Last weekend the Western Governors’ Association (WGA) joined a growing chorus of groups recognizing the importance of action to reduce methane emissions from the oil and gas sector. In addition to being the primary component of the natural gas sold at market, methane is a potent heat-trapping pollutant that is responsible for about 25 percent of current warming patterns. As the resolution states:
"Western Governors recognize the environmental benefits to reducing methane emissions and the opportunities for beneficial use of the natural resource.”
Western governors stepping up on this issue sends the strong message that state leaders and regulators recognize the need to cut emissions of a potent climate pollutant and stop waste of a finite natural resource. The western region is a major center of domestic oil and gas production and these governors understand action to reduce methane emissions means more natural gas will stay in the pipe, benefitting end users and state economies. The west is also already seeing the impacts of a changed climate through droughts and wildfires, again pointing to the need to address this potent climate pollutant. Read More
Everyone agrees that burning off as much as a third of the natural gas produced in North Dakota is a terrible waste of an important natural resource. The flaring problem arises out of the fact that energy companies are primarily drilling for oil in North Dakota. A lot of natural gas comes out of those very same wells, though; and since the infrastructure isn’t in place to take that gas to market, companies end up flaring gas as a “waste” byproduct of oil production.
This isn’t a problem that can be fixed overnight. Building the gathering systems, processing capacity and transmission pipelines to get this gas to market requires major planning and investment. But we also have to recognize that in a capital-constrained world, the incentive is for companies to put their next dollar toward the next oil well – not toward lower-return (but still lucrative) investments in gas infrastructure. If a company’s bottom line was all that mattered, that might be fine. But we have other issues at play here.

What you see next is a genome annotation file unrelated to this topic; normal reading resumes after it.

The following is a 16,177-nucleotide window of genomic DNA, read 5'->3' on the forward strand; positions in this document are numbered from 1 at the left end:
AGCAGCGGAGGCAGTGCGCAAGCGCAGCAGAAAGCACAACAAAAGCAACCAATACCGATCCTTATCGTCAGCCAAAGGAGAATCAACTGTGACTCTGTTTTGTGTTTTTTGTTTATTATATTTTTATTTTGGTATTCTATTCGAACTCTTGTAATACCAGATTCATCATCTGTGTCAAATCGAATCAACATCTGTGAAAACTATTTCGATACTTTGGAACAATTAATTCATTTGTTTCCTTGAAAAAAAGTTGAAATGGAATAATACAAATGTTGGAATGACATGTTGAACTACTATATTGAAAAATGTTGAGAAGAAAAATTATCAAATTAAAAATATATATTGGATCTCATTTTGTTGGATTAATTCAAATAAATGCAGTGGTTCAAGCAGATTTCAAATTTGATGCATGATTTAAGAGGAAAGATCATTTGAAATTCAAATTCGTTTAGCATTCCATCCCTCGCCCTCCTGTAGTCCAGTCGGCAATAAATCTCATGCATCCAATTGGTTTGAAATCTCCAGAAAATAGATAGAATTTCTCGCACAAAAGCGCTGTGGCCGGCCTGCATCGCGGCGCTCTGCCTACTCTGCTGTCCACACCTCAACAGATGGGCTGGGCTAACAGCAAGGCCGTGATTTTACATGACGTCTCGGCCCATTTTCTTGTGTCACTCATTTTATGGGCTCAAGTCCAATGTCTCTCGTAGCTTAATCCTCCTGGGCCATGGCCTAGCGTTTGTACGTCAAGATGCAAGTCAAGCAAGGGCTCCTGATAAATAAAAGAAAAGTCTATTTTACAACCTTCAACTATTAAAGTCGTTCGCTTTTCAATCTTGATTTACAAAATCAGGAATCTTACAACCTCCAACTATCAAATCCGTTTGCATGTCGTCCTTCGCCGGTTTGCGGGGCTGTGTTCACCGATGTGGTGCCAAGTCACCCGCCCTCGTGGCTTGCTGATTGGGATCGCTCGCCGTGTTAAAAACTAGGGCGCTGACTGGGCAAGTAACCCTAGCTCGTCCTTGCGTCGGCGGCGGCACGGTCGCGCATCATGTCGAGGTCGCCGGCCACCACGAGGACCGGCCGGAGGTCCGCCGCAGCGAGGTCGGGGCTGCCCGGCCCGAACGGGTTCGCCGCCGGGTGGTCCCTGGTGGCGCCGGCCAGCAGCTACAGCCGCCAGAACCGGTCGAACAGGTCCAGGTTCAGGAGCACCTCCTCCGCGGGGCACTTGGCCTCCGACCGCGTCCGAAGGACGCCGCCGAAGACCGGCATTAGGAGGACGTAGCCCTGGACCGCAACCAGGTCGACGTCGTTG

Flaring natural gas undermines national energy security, has negative impacts on the region’s air quality, results in unnecessary greenhouse gas emissions and represents millions of dollars of lost revenue for the state, local governments, schools and mineral estate owners. In fact, in 2012 alone, flaring resulted in the waste of around $1 billion in fuel – or enough gas to heat more than a million homes.
Day 4 of the ongoing hearings on a groundbreaking proposal to reduce air and climate pollution from oil and gas operations in Colorado saw Team EDF pushing back on claims opposition groups have made to try to weaken the proposal.
Leading companies Noble, Anadarko, Encana and DCP also put on strong cases, using their own operational data to show the proposal is cost effective. They should be lauded for their leadership, as should local governments and conservation groups that brought strong analytics to the hearings.
If the proposal is adopted without being weakened, it will eliminate more than 90,000 tons of smog-forming VOCs annually (the same amount produced by all the cars and trucks in Colorado) and more than 100,000 tons of methane, a highly potent greenhouse gas.